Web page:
FTC: Freebies Must Be Disclosed

October 5, 2009 -

The Federal Trade Commission passed down a ruling today that could have some impact on the way video game reviews sites and bloggers do business.

The FTC, in a 4-0 ruling, said that "material connections" between advertisers and endorsers (such as payments or free products) "must be disclosed."

The hook seems to be the phrasing that "connections that consumers would not expect." Hardcore video game readers tend to be a jaded lot, and think that many sites are on the take for good reviews any way, whether they are or not. Most understand that sites get free games to review. But the general consumer may not know this.

The ruling also broadened the existing guidelines to cover bloggers:

[The new rules] address what constitutes an endorsement when the message is conveyed by bloggers or other “word-of-mouth” marketers. The revised Guides specify that while decisions will be reached on a case-by-case basis, the post of a blogger who receives cash or in-kind payment to review a product is considered an endorsement. Thus, bloggers who make an endorsement must disclose the material connections they share with the seller of the product or service.

The FTC did not rule that bloggers or companies must disclose any conflicts of interest.

There has always been a blurred line when sites accept advertising from game publishers and then review their products. Those same sites get free games and swag as part of review packages from publishers. Some sites do disclose this information, but most don't.

GamePolitics has contacted the FTC to see if these new rules extend to the video game arena. We'll update with a response when we get it.

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Comments

Re: FTC: Freebies Must Be Disclosed

The FTC may not have made a ruling on conflicts of interest presently, but I think this means it will not be far in coming.  What is the point of disclosing that you have received material goods from the folks you are reviewing now, if you are not required to disclose you've received material goods from the competitors of the folks you're reviewing now?  And who maybe you won't be reviewing so you don't have to disclose them?  There will be a small rash of such events, and then there will be an additional ruling.  That is how this works.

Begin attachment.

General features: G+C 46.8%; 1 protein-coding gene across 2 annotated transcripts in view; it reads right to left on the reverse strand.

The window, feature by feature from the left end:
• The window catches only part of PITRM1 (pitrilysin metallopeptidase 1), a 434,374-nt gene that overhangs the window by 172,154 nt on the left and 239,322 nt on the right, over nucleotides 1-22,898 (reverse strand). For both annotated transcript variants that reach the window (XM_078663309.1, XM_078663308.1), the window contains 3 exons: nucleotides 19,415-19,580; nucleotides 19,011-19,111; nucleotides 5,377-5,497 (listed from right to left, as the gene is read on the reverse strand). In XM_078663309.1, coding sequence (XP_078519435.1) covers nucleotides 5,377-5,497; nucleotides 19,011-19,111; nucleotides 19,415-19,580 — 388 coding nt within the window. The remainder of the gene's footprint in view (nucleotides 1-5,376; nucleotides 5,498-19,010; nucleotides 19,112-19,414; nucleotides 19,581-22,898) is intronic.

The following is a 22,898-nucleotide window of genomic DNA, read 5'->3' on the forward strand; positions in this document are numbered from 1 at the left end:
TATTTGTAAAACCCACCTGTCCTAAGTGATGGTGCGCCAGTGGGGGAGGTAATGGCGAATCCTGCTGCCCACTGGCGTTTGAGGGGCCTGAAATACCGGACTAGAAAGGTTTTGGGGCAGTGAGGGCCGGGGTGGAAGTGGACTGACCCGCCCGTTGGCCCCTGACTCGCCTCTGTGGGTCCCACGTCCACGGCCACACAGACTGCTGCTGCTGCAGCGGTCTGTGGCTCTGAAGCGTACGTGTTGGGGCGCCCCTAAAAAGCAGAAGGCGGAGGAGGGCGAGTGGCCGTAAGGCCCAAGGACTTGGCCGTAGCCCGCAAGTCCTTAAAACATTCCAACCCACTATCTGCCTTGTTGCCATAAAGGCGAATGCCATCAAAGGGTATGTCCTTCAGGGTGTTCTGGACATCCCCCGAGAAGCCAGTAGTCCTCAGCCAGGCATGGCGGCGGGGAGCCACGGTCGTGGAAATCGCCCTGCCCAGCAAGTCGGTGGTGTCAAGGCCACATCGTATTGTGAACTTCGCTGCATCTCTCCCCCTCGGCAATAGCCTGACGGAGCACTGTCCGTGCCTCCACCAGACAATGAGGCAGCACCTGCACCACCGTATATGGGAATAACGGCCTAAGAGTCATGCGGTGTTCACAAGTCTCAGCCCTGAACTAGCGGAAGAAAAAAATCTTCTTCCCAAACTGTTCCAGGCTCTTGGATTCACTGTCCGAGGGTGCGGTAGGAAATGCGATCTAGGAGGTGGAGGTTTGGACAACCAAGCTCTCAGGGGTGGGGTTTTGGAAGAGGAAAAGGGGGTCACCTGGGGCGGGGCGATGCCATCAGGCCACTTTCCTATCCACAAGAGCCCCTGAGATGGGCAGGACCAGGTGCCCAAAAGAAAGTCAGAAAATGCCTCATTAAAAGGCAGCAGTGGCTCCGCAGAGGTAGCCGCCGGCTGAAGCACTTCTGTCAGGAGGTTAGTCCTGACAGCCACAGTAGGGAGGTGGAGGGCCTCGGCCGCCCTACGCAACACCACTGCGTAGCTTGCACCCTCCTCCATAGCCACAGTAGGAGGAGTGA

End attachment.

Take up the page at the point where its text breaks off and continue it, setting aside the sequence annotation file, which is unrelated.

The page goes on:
IMO games reviewers (like Tom Chick, who gets paid cash to write text for game 1 but reviews game 2 without thinking that worth bearing mention) have made this bed for themselves to lie in...so although insanejedi is right that this will ruin game reviewers, they've brought that ruin upon themselves through apparent and bad behaviour.

Re: FTC: Freebies Must Be Disclosed

Can't wait to see how this changes the way gaming sites like IGN and GAMESPOT does there reviews.

http://www.magicinkgaming.com/

Re: FTC: Freebies Must Be Disclosed

As a person who wants to be a Video Game "journalist" in the future, I think this is an anwful decision that will ruin everything or do absolutly nothing at all. Reviewers get copies of the game from publishers for free all the time, and they also get crazy packaged goods from the publishers containing weird little notes and gifts. None of the reviewers get money to do a review though, (unless your super shady ala Kayne and Lynch). But I dunno if "shwag" is considered a "payment". They usually do this because the nominal cost of shipping a game freely to them outweight the marketing potential of the coverage of that game, whether it be by review or preview, and most of the time there are not many strings attached. How this would affect or not affect them is that there maybe some reviews that must say at the end "we got this game for free by *blank*" and those reviews start to looks shady, or all reviews will end up with the "we got this game for free by *blank*" because that's how they get the game most of the time, and it will all generally get normalized and it means nothing to the readers anymore. Either that or this just involves cash as "payment" then any reviews that are "bought off" by the publishers effectively become distrusted and means nothing anymore.